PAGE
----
I grew up in Wisconsin where I was raised going to church and reading the bible on a regular basis. I was baptized at the age of 13 and though I believed in God and that Jesus died on the cross for my sins, I didn’t develop a true relationship and start to mature in my faith till I was in my late 20s.
Even though I believed, called myself a Christian, and went to church, I still liked to drink, pursue women in an ungodly way and do the whole rodeo after party scene. One of the events God used to show me how much I needed to trust and obey him with my life happened in my late 20’s. I was praying about getting engaged to the girl I was dating at the time and God spoke to my heart telling me not to do it. Well, not liking His answer I went ahead and got engaged. Three months later the relationship ended. I was hurt by this but what hurt more was knowing that I purposefully disobeyed God. This was a huge turning point in my life and it pushed me to get me back into reading my bible for wisdom and direction so I would be able to discern His guidance and instruction for my life.
By reading the Bible more I realized I needed to be a doer and not just a hearer of the word like it says in James 1:22-25.
With the help of my brother Josh McCarthy and some other fellow Christians I have grown more in my faith, and understanding of what it means to be a doer and to live that out each day.
God has transformed me from a guy who hoped he didn’t reek to much like alcohol at church to someone who has asked to preach on occasion and who shares a devotion and leads the congregation in prayer each week.
I no longer look at women, or relationships from a “how can they please me”, to a “how can I glorify God and best serve my wife” view point.
As I look back over the years, I’m so humbled and grateful that God never turned His back on me, even when I turned mine on Him. 2 Timothy 2:13 (NAS) says “If we are faithless, He remains faithful; for He cannot deny Himself. This verse has been proven over and over in my life and I praise God for His grace and mercy.
Though I have grown a lot in my faith and walk with Christ I still do struggle with sin from time to time but now I’m convicted and don’t ignore it anymore or brush it off as “no big deal.” Instead, I take it to the cross and repent of my sins.
Being a Christian is so much more than just being saved by God’s grace. Yes that’s the crucial first step. But just like only putting one ride on a colt and not having it develop into a horse that can be used in everyday work on the ranch. If we don’t continue to grow in our walk with God, we will be missing out on the joy, and peace and plans He has to use us in the every day work of growing His kingdom. As I continue to grow, I’m excited to see how I will be used in the lives of others for God’s glory!
From nativity scenes to Christmas specials, we have the idea that the three wise men, or Magi, were there with the shepherds to see the baby Jesus in the stable.
Scripture tells us something different.
These men, called magi, were likely priests from an eastern culture like Persia, led by what appeared to be a star, to see the king they had heard about.
King Herod, like most, did not fully understand that Jesus was not here to replace his rule, but for a much greater purpose that would pave the way for all to be able to find salvation through his eventual death on a cross. He asked the Magi to report back to him the location of this king, lying about his intent to have the baby killed.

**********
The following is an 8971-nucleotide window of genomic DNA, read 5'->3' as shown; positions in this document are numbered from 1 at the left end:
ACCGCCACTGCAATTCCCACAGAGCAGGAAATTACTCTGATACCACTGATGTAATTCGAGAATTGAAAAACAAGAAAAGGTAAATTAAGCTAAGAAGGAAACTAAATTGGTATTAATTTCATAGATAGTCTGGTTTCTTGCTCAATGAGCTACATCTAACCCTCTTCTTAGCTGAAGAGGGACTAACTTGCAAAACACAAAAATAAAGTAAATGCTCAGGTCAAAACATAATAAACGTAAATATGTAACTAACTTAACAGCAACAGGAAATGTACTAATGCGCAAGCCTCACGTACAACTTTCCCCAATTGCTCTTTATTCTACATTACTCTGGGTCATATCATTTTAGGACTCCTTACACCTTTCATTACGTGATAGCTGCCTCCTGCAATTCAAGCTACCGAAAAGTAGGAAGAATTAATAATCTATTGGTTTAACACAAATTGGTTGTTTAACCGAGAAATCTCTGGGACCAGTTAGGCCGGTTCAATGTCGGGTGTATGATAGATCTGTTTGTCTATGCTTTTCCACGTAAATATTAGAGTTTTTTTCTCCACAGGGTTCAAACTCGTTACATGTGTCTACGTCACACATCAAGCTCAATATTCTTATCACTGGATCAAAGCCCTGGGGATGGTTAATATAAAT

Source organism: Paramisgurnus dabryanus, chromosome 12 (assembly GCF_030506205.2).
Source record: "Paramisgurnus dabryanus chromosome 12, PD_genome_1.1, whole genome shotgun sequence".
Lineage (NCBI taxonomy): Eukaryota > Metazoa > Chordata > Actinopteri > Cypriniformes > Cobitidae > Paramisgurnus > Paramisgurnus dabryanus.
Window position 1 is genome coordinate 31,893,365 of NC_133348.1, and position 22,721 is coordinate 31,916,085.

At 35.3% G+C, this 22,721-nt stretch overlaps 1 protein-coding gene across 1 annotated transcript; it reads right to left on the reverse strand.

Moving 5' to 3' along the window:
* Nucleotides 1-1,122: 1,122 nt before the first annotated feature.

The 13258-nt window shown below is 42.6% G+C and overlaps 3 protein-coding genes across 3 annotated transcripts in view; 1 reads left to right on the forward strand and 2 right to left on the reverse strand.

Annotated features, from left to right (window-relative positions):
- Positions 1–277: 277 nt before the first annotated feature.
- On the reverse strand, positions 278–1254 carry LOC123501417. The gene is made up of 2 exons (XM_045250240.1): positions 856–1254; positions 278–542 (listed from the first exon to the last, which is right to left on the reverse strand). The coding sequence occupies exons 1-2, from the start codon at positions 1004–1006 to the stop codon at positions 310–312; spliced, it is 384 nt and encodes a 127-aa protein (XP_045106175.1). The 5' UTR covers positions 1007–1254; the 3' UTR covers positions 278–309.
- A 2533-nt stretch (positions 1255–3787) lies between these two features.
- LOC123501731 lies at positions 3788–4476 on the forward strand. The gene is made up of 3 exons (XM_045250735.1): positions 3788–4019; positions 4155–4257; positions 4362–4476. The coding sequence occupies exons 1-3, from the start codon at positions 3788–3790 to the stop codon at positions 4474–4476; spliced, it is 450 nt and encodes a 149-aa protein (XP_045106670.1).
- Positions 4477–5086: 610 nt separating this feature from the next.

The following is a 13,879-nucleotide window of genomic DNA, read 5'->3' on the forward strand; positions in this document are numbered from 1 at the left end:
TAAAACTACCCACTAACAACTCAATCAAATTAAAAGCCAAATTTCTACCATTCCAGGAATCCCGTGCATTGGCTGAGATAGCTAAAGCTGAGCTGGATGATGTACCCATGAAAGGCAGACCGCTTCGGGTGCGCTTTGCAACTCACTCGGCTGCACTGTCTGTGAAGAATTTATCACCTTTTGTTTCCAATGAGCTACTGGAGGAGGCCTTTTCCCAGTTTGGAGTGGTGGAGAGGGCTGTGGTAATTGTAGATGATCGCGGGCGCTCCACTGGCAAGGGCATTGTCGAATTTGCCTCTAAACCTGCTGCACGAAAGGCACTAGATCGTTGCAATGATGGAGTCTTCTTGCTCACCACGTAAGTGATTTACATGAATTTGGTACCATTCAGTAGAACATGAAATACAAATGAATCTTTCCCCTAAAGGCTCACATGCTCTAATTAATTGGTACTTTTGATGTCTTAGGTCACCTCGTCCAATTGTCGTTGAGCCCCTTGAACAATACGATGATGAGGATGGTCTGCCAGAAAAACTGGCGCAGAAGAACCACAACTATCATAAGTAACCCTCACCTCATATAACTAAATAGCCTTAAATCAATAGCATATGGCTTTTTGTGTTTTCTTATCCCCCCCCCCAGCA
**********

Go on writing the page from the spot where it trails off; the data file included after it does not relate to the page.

The Magi were warned in a dream to not return to Herod who was left without the location of Jesus.
Instead, what we have is a very grim part of the Christmas story in which Herod then ordered all children two years or younger to be killed.
Matthew 2:16When Herod realized that he had been outwitted by the Magi, he was furious, and he gave orders to kill all the boys in Bethlehem and its vicinity who were two years old and under in accordance with the time he had learned from the Magi.
Verse 11 told us the ‘wise men’ arrived to see Jesus at a house, not a stable, and in this verse, we see it was as much as two years after Jesus was born.
Those who work in the rodeo and horse industries know how animal rights activists have extremely wrong ideas about the treatment of animals.
Much of their information is passed on from person to person and without digging in to learn from accurate information, they simply believe what they have been told, without question.
The lesson for us in this story about the wise men is the importance of taking our Biblical knowledge directly from scripture.
What we assume we know from what is passed on by others isn’t always true. It’s how most people generally overlook the fact that when we die, we don’t actually ‘get our wings’ or become angels.
Psalm 8:5 You have made them a little lower than the angels and crowned them with glory and honor.
The “them” being referred to in the Psalm is humans, while Genesis 1:25 describes the types of angels God created and 1 Corinthians 6:3 references people judging angels. The distinction is clear that people and angels are never the same.
Following these common misunderstandings about the Bible don’t cause harm to God’s plan for our salvation, but they show us the need to not just rely on what we think we know about the Bible, but to dig in for ourselves to all that God’s word has to offer us.
The Christmas story is a far more beautiful story when we understand it correctly and how it shows us just how much God loves us. We need to understand the story starts with the birth we are celebrating but it leads to Jesus’s death on the cross and resurrection so that through faith in who Jesus was and is and by asking to be forgiven of the sins that separate us from God, we can be given an eternal home with him in Heaven–not as angles but as the perfect creation God made us to be.